Teen banking app Vybe sent into forced liquidation

Vybe closes the curtain. A French teen banking fintech company was forced into liquidation in mid-July, according to Les Echos. It had 40,000 customers, including adults who would be encouraged to switch to Lydia and minors to competitor Kard.

too fragile economic model

The Vybe mobile app offered bank account services, a free payment card with cashback and contactless mobile payments, and features for parents to keep track of their child’s activity.

The business model was based on interchange fees (what the merchant’s bank pays to the cardholder’s bank) and fees charged on transactions from partner merchants in the app. Which requires many volumes.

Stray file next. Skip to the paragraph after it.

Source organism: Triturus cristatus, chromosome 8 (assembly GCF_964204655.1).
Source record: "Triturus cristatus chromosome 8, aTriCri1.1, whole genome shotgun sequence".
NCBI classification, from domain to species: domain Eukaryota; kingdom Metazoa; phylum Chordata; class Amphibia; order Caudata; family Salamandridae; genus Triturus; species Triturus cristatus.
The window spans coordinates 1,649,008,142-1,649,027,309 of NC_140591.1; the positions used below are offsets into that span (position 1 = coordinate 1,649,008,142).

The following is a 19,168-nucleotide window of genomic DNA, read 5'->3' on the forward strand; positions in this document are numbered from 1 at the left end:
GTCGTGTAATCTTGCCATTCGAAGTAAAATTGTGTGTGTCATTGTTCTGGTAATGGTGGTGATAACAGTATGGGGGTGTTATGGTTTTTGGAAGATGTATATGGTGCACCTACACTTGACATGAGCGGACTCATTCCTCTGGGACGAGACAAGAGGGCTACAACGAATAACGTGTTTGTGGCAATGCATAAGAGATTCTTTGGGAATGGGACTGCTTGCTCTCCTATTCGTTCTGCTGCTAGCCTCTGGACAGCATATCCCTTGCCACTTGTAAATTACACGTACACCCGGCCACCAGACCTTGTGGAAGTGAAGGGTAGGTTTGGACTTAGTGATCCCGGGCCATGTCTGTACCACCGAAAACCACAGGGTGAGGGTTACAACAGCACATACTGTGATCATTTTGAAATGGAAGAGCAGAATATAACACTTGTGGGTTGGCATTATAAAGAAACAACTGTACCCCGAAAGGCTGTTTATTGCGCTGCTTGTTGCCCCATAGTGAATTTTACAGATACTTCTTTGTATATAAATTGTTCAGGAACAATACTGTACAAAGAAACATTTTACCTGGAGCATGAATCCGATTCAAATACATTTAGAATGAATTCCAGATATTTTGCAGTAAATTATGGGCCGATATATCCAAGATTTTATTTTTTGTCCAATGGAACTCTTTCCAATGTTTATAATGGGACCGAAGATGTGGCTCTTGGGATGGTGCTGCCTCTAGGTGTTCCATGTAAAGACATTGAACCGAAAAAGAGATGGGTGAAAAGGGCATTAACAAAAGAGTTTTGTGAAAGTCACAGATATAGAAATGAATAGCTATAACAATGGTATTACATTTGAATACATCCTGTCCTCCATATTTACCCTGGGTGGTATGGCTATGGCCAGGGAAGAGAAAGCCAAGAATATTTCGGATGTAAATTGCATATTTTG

Founded in 2019, Vybe has yet to reach the size it needs to survive. In total, Vybe has raised €4.8 million since its inception and was looking to secure a new round of funding.

Pixpay acquired by Goenri

His difficulties illustrate the stalemate of the completely free model that Vibe adopted as the last actor. All of its direct competitors offer premium subscriptions. A Kard subscription costs €4.99/month, Pixpay costs €2.99/month, and Xaalys has a free version and a premium version for €2.99/month. These apps, positioned in the teen niche, are also competing with generic neobanks that have launched offerings dedicated to this purpose.

Pixpay was bought out in July by its British rival GoHenry, also with a presence in the United States, while it was also looking for fundraising funds. The French fintech, established in 2020, claims 200,000 customers and will keep its brand. She is preparing to launch a comparator of financial products on which she will receive rewards in order to diversify her sources of income.

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